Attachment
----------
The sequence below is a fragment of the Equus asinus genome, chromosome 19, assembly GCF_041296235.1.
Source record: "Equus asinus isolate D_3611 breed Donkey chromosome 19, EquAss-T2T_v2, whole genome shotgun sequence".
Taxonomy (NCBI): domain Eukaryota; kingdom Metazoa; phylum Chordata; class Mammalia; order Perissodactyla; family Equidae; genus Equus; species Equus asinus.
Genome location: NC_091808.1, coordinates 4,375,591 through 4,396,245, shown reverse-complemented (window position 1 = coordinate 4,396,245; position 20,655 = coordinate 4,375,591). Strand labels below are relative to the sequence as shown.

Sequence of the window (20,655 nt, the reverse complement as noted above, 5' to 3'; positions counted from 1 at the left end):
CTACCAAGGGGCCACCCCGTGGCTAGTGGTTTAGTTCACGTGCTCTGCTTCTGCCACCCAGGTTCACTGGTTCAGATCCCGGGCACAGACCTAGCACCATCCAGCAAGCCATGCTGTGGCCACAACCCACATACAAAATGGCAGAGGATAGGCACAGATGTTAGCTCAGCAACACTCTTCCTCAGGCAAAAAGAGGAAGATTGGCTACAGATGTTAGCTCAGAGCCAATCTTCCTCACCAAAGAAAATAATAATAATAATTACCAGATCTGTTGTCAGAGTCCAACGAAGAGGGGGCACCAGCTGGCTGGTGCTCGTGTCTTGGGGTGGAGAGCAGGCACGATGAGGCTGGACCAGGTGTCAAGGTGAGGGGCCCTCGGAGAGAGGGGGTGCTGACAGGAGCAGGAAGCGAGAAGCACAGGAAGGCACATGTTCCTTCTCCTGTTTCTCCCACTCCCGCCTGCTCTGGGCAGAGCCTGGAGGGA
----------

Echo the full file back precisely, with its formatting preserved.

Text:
The sequence below is a fragment of the Equus asinus genome, chromosome 19, assembly GCF_041296235.1.
Source record: "Equus asinus isolate D_3611 breed Donkey chromosome 19, EquAss-T2T_v2, whole genome shotgun sequence".
Taxonomy (NCBI): domain Eukaryota; kingdom Metazoa; phylum Chordata; class Mammalia; order Perissodactyla; family Equidae; genus Equus; species Equus asinus.
Genome location: NC_091808.1, coordinates 4,375,591 through 4,396,245, shown reverse-complemented (window position 1 = coordinate 4,396,245; position 20,655 = coordinate 4,375,591). Strand labels below are relative to the sequence as shown.

Sequence of the window (20,655 nt, the reverse complement as noted above, 5' to 3'; positions counted from 1 at the left end):
CTACCAAGGGGCCACCCCGTGGCTAGTGGTTTAGTTCACGTGCTCTGCTTCTGCCACCCAGGTTCACTGGTTCAGATCCCGGGCACAGACCTAGCACCATCCAGCAAGCCATGCTGTGGCCACAACCCACATACAAAATGGCAGAGGATAGGCACAGATGTTAGCTCAGCAACACTCTTCCTCAGGCAAAAAGAGGAAGATTGGCTACAGATGTTAGCTCAGAGCCAATCTTCCTCACCAAAGAAAATAATAATAATAATTACCAGATCTGTTGTCAGAGTCCAACGAAGAGGGGGCACCAGCTGGCTGGTGCTCGTGTCTTGGGGTGGAGAGCAGGCACGATGAGGCTGGACCAGGTGTCAAGGTGAGGGGCCCTCGGAGAGAGGGGGTGCTGACAGGAGCAGGAAGCGAGAAGCACAGGAAGGCACATGTTCCTTCTCCTGTTTCTCCCACTCCCGCCTGCTCTGGGCAGAGCCTGGAGGGA